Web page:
Tanvi Misra is a staff writer for CityLab covering immigrant communities, housing, economic inequality, and culture. She also authors Navigator, a weekly newsletter for urban explorers (subscribe here). Her work also appears in The Atlantic, NPR, and BBC.
An IQuantNY open-data analysis reveals that police officers have been issuing tickets to legally parked cars.
In cramped New York City, parking is never an enjoyable experience. But when drivers are being ticketed for parking in spots they’re legitimately permitted to park in, it gets significantly more unpleasant.
This has been happening routinely, according to a new open-data analysis by IQuantNY’s Ben Wellington. In 2009, updated laws gave city drivers the green light to park on a sidewalk in front of pedestrian ramp if it wasn’t linked to a crosswalk. The city’s police officers seem to have missed that memo, and continued ticketing cars that were legally parked.
On his Tumblr, Wellington explains what spurred him to investigate this problem:
I’ve got a pedestrian ramp leading to nowhere particular in the middle of my block in Brooklyn, and on occasion I have parked there. Despite the fact that it is legal, I’ve been ticketed for parking there. Though I get the tickets dismissed, it’s a waste of everybody’s time. And that got me wondering: How common is it for the police to give tickets to cars legally parked in front of pedestrian ramps? It couldn’t be just me…
It wasn’t just him.
Using NYC’s open-data portal, Wellington cross-checked the spots in the city where drivers were most frequently ticketed for blocking pedestrian ramps . He found that most of these were legal parking spaces, per New York City’s traffic rules. According to Wellington’s analysis, Brooklyn’s 70th Precinct had issued the most erroneous tickets, worth $100,000 per year in fines.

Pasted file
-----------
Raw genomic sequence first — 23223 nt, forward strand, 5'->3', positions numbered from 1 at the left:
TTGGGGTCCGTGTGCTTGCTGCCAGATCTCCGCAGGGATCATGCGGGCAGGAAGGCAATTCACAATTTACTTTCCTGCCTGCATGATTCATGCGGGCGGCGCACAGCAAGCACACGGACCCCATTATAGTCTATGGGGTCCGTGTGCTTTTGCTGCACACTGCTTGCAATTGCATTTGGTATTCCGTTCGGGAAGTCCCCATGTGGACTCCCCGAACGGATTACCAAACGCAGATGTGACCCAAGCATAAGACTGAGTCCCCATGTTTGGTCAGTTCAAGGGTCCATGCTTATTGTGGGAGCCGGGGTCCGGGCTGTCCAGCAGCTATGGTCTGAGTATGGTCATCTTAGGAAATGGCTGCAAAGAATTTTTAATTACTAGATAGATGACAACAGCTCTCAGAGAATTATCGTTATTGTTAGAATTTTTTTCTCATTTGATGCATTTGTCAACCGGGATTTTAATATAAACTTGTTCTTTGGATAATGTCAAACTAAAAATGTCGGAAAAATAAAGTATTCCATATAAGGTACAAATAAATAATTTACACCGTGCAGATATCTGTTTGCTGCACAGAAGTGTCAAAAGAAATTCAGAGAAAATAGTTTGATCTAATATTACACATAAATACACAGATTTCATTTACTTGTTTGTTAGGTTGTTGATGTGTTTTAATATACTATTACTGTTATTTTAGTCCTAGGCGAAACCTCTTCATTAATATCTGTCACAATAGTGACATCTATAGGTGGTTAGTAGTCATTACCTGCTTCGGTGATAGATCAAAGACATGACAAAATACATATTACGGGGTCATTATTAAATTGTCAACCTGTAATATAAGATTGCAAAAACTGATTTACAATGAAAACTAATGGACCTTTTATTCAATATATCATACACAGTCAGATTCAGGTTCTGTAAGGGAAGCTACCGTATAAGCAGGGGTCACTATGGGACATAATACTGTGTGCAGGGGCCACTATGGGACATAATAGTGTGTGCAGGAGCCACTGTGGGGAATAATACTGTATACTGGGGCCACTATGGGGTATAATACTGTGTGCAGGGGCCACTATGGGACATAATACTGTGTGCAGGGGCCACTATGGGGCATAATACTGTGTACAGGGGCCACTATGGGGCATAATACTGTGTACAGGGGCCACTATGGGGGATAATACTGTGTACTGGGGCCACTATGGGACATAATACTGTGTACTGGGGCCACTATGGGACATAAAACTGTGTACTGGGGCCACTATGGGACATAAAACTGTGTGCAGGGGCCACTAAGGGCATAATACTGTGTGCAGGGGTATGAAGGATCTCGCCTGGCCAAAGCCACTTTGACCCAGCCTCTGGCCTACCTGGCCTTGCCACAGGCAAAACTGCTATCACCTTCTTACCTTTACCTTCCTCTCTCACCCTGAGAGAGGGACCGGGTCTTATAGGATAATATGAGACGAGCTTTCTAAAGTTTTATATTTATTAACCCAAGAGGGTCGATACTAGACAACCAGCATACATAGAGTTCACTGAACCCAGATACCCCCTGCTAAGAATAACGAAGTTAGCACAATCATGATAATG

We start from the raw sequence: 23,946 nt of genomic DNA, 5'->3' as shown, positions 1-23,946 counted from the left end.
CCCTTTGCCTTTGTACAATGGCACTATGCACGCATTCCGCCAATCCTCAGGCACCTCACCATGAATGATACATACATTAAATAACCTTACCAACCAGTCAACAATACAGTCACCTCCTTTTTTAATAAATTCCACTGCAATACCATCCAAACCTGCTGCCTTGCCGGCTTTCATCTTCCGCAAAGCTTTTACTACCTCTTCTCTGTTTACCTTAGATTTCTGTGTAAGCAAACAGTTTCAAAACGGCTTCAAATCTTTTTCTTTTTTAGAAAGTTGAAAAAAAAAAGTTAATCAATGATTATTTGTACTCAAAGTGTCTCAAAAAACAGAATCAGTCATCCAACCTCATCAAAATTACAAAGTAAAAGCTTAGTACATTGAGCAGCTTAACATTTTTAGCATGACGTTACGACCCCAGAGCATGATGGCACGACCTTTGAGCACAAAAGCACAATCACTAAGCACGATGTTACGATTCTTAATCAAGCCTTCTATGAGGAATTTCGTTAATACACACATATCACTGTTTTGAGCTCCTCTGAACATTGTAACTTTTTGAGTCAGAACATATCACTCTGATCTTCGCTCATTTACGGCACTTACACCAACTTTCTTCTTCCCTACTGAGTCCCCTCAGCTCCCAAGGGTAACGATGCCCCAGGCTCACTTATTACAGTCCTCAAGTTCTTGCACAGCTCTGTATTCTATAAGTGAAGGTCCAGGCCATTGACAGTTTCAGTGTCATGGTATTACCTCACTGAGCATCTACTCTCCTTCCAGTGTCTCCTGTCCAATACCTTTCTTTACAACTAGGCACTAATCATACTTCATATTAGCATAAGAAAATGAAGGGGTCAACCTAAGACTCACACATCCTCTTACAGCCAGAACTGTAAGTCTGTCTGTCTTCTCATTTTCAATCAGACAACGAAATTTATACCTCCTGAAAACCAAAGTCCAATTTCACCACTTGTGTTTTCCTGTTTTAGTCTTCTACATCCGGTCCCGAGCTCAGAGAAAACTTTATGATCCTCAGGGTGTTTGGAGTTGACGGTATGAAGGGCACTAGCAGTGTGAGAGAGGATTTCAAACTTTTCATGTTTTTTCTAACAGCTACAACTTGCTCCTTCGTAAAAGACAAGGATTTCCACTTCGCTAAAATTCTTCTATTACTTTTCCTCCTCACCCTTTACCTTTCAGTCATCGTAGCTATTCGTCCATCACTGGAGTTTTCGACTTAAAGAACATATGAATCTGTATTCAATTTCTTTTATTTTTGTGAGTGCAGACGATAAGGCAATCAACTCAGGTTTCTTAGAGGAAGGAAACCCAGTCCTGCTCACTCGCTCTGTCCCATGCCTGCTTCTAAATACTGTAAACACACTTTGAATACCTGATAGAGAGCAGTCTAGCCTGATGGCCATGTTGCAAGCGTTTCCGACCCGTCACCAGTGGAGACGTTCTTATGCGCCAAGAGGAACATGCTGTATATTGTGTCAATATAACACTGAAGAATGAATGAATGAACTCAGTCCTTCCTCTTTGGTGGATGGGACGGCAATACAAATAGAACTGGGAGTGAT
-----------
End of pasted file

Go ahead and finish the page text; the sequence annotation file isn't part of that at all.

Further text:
In the map below, Wellington plotted a thousand pedestrian ramps in the city where the most tickets were issued. Click on any of the red dots, and users can get details, including the address and the number of tickets given out. Here’s Wellington:
My challenge to you… click on a spot and then look at pictures of it on Google Maps to determine if its legal. You will most likely find it is.
Wellington alerted the NYPD about his analysis and received an acknowledgment of their mistake. He says it seems that when the rule changed, the traffic cops were updated, but regular police officers weren’t. Now, the department is taking steps to remedy this oversight. Here’s a an excerpt of NYPD’s statement to Wellington, which CityLab independently verified:
Mr. Wellington’s analysis identified errors the department made in issuing parking summonses. It appears to be a misunderstanding by officers on patrol of a recent, abstruse change in the parking rules. We appreciate Mr. Wellington bringing this anomaly to our attention.